HAVING OFFERED a grudging apology to MPs for attending a drinks party during lockdown, Boris Johnson, Britain’s beleaguered prime minister, now has to wait for the results of an official inquiry into Partygate. This could well decide his fate. If he is found to have transgressed, he could resign, or his own Conservative MPs might force a leadership election and dump him.
He certainly can’t expect a soft ride from Sue Gray, the 65-year-old civil servant in charge of the inquiry. She is investigating at least four occasions on which the rules may have been breached in Downing Street, and may have to add yet more. It emerged on January 13th that a couple of raucous parties were held there in April 2021, on the eve of the funeral of Prince Philip. Variously nicknamed the “inquisitor-in-chief”, “deputy God” or “the most powerful person in Britain you’ve never heard of”, Ms Gray, over a long career in Whitehall, has established herself as a fair—but ruthless—arbiter of the ministerial code of conduct, which governs how cabinet members should behave. As the official in charge of propriety and ethics in the Cabinet Office from 2012 to 2018, for instance, she finished off the careers of three Tory ministers for breaching the code. She has presided over many similar investigations.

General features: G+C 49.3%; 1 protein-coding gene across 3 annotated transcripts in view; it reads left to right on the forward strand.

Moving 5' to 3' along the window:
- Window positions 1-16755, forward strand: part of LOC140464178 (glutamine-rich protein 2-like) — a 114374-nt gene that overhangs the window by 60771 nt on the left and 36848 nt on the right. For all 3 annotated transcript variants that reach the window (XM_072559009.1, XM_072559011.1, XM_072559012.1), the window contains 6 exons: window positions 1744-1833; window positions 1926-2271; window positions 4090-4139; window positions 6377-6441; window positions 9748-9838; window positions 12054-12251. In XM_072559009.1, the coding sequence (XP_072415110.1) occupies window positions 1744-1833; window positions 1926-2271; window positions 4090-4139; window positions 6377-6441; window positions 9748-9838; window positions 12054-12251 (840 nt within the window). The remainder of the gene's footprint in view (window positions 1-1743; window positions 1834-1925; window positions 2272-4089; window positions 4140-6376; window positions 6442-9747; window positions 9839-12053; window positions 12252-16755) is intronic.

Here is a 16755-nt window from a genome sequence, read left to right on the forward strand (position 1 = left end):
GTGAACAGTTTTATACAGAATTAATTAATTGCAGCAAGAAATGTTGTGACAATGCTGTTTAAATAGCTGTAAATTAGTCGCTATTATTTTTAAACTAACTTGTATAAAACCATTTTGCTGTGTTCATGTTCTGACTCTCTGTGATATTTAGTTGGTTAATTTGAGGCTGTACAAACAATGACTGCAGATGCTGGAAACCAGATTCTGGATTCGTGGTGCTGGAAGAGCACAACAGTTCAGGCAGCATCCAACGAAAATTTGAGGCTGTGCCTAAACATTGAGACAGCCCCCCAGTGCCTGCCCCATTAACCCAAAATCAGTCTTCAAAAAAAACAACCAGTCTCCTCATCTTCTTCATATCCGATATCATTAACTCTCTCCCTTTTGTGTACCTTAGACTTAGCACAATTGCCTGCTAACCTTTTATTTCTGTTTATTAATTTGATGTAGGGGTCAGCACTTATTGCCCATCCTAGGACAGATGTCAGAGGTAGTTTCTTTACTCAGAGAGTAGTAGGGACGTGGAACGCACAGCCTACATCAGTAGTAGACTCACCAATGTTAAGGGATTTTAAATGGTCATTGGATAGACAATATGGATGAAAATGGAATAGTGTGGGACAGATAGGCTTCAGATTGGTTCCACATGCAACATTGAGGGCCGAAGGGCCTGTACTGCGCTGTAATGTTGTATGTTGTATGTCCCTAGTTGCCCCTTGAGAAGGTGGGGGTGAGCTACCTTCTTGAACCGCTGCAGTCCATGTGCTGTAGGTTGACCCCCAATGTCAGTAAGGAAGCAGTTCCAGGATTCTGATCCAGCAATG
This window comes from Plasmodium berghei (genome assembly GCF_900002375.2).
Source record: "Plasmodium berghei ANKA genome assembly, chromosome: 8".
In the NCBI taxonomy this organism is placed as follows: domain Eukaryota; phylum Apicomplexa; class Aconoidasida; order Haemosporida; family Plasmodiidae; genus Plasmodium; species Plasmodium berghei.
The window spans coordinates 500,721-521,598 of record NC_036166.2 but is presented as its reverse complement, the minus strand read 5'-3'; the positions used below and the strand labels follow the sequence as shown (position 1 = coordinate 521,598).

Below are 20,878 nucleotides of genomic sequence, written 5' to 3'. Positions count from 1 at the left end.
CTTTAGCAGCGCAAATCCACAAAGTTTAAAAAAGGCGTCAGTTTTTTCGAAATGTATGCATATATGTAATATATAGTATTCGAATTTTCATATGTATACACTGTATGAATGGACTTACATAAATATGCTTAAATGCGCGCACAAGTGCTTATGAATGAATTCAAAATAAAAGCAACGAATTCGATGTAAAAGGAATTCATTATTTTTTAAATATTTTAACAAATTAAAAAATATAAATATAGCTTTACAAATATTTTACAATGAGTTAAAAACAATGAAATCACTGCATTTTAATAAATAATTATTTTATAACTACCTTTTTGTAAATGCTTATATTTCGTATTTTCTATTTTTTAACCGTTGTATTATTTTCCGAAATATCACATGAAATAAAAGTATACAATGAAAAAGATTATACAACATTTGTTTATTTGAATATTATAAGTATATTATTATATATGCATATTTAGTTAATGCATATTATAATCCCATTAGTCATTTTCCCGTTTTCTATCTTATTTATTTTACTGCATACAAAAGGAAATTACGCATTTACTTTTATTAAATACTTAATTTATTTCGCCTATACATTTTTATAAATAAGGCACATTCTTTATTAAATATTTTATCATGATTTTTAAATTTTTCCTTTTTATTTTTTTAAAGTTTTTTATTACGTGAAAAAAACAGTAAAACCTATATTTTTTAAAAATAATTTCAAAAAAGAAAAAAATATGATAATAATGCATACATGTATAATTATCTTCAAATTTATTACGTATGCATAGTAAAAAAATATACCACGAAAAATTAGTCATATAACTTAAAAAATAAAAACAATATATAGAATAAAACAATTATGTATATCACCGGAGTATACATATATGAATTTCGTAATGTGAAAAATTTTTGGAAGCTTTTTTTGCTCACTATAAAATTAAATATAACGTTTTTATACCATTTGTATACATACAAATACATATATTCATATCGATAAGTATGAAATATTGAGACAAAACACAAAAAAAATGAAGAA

Her effectiveness as an enforcer may be explained by her atypical career. Unlike her fast-track Oxbridge peers, Ms Gray never attended university and joined the civil service at the bottom. Others take career breaks to study climate change at Harvard or help run posh investment banks. Ms Gray joined her husband, Bill Conlon, to run a pub near Newry in Northern Ireland, an area known as “bandit country” during the Troubles. She pulled pints while he provided the music, fronting his own very fine country and western band, Emerald. Moving back to the civil service, she served for a time in the Northern Ireland Office before returning to the centre of government. She is currently a senior mandarin at the Department for Levelling Up. Whereas most civil servants at least try to be emollient, Ms Gray, fearless and thorough, is a self-declared “challenger”.
Some question whether she should be sitting in judgment on other civil servants. They include her own immediate boss, the cabinet secretary Simon Case. He was originally due to lead the inquiry, but was forced to recuse himself when it was revealed that he may also have hosted a social event in his own office during lockdown. Ms Gray, however, may have been the better choice all along. If anyone can spot the difference between a booze-up and a “policy discussion”, it must be a former publican.
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